Roof rats are a rat subspecies that like to hang out in trees. When they infest our properties, they will usually go for the attic and set up in there. However, they may sometimes target the fruit trees in our gardens. These rats are just as dangerous as their more prolific cousins, the Norway rats, being able to spread a wide variety of diseases. So not only will they make a dent in your harvest, they will also contaminate the fruit with various pathogens. On top of that, if the rats are drawn to the fruit trees in your garden, it’s only a small leap from there to get into the home.
Roof rats are very acrobatic, and they need to be in order to reach their food and travel to the areas where they can build their nests safely. A roof rat is not only able to climb trees, it can scale vertical walls, walk on electrical wires, and jump from trees onto the roof. These rats are also prolific breeders, with a single female being able to give birth to up to 40 rats each year.
You will be able to tell that your fruit trees have been attacked by roof rats if you find your fruit being hollowed-out, with an entry hole that is about the size of a quarter. Finding one of these fruits should be an alarm signal that you need to prevent the rats from reaching your home, and fight the infestation while it is still in the yard.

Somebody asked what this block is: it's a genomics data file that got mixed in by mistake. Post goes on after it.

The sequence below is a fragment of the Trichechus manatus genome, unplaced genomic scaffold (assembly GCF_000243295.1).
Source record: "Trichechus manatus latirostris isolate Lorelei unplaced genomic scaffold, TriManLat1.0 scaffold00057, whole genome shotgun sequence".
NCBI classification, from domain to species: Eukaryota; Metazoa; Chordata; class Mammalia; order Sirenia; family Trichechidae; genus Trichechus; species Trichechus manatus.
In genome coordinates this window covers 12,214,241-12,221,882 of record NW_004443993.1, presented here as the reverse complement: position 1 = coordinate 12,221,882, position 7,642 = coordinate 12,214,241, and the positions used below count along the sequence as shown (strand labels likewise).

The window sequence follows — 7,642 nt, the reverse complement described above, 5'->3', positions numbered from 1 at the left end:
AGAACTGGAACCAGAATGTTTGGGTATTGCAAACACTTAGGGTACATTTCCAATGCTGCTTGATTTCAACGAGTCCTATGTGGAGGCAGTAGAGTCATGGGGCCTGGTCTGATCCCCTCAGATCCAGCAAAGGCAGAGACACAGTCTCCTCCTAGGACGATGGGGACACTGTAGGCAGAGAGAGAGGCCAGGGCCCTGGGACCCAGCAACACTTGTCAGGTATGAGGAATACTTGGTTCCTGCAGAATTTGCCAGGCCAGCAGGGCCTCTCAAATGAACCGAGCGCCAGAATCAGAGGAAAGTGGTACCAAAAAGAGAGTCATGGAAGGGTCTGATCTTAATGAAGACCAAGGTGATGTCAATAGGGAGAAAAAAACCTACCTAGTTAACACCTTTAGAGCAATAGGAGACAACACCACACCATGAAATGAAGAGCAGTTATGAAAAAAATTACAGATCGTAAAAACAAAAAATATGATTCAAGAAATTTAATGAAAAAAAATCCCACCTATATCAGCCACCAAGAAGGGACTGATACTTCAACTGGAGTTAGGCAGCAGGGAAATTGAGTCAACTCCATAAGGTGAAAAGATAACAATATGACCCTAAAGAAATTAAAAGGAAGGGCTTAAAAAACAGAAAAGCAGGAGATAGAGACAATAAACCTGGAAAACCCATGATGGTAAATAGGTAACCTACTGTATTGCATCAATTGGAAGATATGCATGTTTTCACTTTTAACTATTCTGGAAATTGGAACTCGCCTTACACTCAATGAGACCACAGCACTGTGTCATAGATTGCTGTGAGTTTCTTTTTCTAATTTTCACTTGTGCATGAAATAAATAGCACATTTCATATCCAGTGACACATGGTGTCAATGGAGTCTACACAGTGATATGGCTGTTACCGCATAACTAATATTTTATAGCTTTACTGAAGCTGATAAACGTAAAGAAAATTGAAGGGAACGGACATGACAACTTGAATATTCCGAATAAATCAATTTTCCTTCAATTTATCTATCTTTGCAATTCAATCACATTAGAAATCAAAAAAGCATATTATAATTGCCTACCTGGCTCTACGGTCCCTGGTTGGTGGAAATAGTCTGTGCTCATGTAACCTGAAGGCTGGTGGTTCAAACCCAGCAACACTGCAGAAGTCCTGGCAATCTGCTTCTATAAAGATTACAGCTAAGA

There are also some things that you can do to prevent roof rats from being attracted to your yard. Make sure that you pick up any fruits as soon as they fall from their trees, and if your property is particularly at risk, you can work with a pest control pro to set a defensive perimeter that is composed of traps and poisons to kill any rats before they reach the trees. Having some cats around can also help.
If you notice that roof rats have a presence on your property, you can give us a call to perform an inspection and then implement some control measures that will protect your home and your fruit trees. Contact us today for more information on how to deal with roof rats or to set up an appointment for an inspection.